Park(ing) police. A Miami-based PARK(ing) Day organizer created a green oasis for the day-long celebration of public space, putting up planters and bringing seats, tables, and WiFi, but according to police, he lingered a little too long. Police arrested the man for taking too long to clean up his parklet the next day, reported Streetsblog.
Closing Time. Seventy historic state parks across California are slated for closure this year due to budget cuts. The Los Angeles Conservancy has more information on the parks, five of which are in the Los Angeles area, including Los Encinos State Park and the Antelope Valley Indian Museum State Historic Park.
Scary Design. The art, literary, and film magazine Zeotrope: All-Story, founded by Francis Ford Coppola, has invited Rodarte fashion designers Kate and Laura Mulleavy to design the Fall 2011 issue. The theme is “Horror,” where artists, designers, writers, and other contributors explore the scary, the Gothic, and the sublime. More info at Zeotrope.
Broad-casting. Can’t get enough Diller Scofidio + Renfro? Now you can watch the construction of DS+R’s Broad Museum in Los Angeles 24 hours a day on a live camera feed that allows viewers to track construction progress and view high resolution photography taken every 15 minutes. The museum is expected to be completed in 2013. Via the LA Times.
Tourism and The Met. The Met Press Room shared that their summer 2011 exhibition season, including the enormously popular “Alexander McQueen: Savage Beauty” show, brought in $90.8 million for New York City. “Using the industry standard for calculating tax revenue impact, the study found that the direct tax benefit to the City and State from out-of-town visitors to the Museum totaled some $90.8 million,” according to the Met. Sixty-eight percent of museum visitors were not from New York City and stayed for an average of five days.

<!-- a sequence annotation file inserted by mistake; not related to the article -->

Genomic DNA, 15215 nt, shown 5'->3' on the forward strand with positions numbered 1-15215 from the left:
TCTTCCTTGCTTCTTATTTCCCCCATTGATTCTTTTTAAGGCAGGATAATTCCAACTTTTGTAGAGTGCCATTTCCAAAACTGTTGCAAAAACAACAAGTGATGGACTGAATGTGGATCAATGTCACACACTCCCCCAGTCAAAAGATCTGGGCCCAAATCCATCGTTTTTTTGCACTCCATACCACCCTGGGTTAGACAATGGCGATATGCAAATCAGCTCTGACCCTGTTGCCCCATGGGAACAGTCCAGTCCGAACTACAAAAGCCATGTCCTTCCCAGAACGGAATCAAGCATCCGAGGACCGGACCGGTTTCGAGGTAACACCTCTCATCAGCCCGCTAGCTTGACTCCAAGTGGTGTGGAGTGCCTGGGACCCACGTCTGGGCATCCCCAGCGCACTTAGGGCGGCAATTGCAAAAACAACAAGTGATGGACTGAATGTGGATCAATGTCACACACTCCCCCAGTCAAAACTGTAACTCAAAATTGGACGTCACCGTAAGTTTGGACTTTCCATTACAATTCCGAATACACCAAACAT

Migration melee. Migratory birds continue to fall victim to the glass facades comprising invisible and impenetrable forest of buildings in New York City. Bird advocacy groups and planning and building commissions are beginning to take notice. The New York Times investigated this ecologically sensitive dichotomy.
Let there be light. MIT students and the MyShelter Foundation, a non-profit aimed at creating sustainable communities, have joined forces to light up the Phillipines. This capable collaboration has created an innovative way to bring light to notoriously dark cities outside of Manila. The result? The Solar Bulb. Core77 explained this simple and ingenious amalgamation of water, sealant, bleach and a plastic bottle.
Road to Africa. While perhaps not on the immediate horizon, urban thinkers and This Big City are looking at Africa and its potential for economic development. With all of our hindsight in the world of urban planning, is it any wonder that we do not know where to begin? The photo says it all.
Parking Paris. French and Swiss architecture outfits AWP and HHF have collaborated to out-design competitors and take home the privilege of creating all of the infrastructure buildings at Paris’ Parc des Bords de Seine. DesignBoom looked at this series of low-cost, modular structures that will bring new residents to the park to eat, play, and watch birds from a second-story platform.